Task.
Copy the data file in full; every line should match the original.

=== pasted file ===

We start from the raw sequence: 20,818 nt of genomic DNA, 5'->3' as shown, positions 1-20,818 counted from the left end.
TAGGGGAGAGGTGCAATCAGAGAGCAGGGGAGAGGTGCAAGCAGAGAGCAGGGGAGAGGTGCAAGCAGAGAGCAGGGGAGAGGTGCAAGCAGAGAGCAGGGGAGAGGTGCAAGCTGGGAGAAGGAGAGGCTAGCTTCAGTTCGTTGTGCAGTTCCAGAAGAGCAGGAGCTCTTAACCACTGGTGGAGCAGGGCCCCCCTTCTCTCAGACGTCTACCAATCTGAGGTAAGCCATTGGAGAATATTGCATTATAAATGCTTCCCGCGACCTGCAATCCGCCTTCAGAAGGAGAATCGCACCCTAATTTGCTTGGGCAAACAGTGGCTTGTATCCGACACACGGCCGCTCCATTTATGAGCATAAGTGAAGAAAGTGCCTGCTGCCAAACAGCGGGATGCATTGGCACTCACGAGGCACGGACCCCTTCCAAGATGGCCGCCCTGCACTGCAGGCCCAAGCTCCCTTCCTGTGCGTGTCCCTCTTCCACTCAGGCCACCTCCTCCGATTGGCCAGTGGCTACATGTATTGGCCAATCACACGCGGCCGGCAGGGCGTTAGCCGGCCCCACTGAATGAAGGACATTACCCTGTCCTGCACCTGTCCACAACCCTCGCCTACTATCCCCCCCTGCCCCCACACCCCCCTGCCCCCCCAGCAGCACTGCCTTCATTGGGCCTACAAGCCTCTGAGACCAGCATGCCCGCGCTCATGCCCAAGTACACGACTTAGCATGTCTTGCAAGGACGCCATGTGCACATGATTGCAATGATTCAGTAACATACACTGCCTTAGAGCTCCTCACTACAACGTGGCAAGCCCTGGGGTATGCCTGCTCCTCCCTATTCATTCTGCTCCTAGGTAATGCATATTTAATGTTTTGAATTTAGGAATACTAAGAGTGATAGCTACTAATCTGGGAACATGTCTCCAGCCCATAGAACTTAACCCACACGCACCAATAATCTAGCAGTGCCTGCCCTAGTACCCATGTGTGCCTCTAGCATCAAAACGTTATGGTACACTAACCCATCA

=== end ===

We start from the raw sequence: 20,818 nt of genomic DNA, 5'->3' as shown, positions 1-20,818 counted from the left end.
TAGGGGAGAGGTGCAATCAGAGAGCAGGGGAGAGGTGCAAGCAGAGAGCAGGGGAGAGGTGCAAGCAGAGAGCAGGGGAGAGGTGCAAGCAGAGAGCAGGGGAGAGGTGCAAGCTGGGAGAAGGAGAGGCTAGCTTCAGTTCGTTGTGCAGTTCCAGAAGAGCAGGAGCTCTTAACCACTGGTGGAGCAGGGCCCCCCTTCTCTCAGACGTCTACCAATCTGAGGTAAGCCATTGGAGAATATTGCATTATAAATGCTTCCCGCGACCTGCAATCCGCCTTCAGAAGGAGAATCGCACCCTAATTTGCTTGGGCAAACAGTGGCTTGTATCCGACACACGGCCGCTCCATTTATGAGCATAAGTGAAGAAAGTGCCTGCTGCCAAACAGCGGGATGCATTGGCACTCACGAGGCACGGACCCCTTCCAAGATGGCCGCCCTGCACTGCAGGCCCAAGCTCCCTTCCTGTGCGTGTCCCTCTTCCACTCAGGCCACCTCCTCCGATTGGCCAGTGGCTACATGTATTGGCCAATCACACGCGGCCGGCAGGGCGTTAGCCGGCCCCACTGAATGAAGGACATTACCCTGTCCTGCACCTGTCCACAACCCTCGCCTACTATCCCCCCCTGCCCCCACACCCCCCTGCCCCCCCAGCAGCACTGCCTTCATTGGGCCTACAAGCCTCTGAGACCAGCATGCCCGCGCTCATGCCCAAGTACACGACTTAGCATGTCTTGCAAGGACGCCATGTGCACATGATTGCAATGATTCAGTAACATACACTGCCTTAGAGCTCCTCACTACAACGTGGCAAGCCCTGGGGTATGCCTGCTCCTCCCTATTCATTCTGCTCCTAGGTAATGCATATTTAATGTTTTGAATTTAGGAATACTAAGAGTGATAGCTACTAATCTGGGAACATGTCTCCAGCCCATAGAACTTAACCCACACGCACCAATAATCTAGCAGTGCCTGCCCTAGTACCCATGTGTGCCTCTAGCATCAAAACGTTATGGTACACTAACCCATCA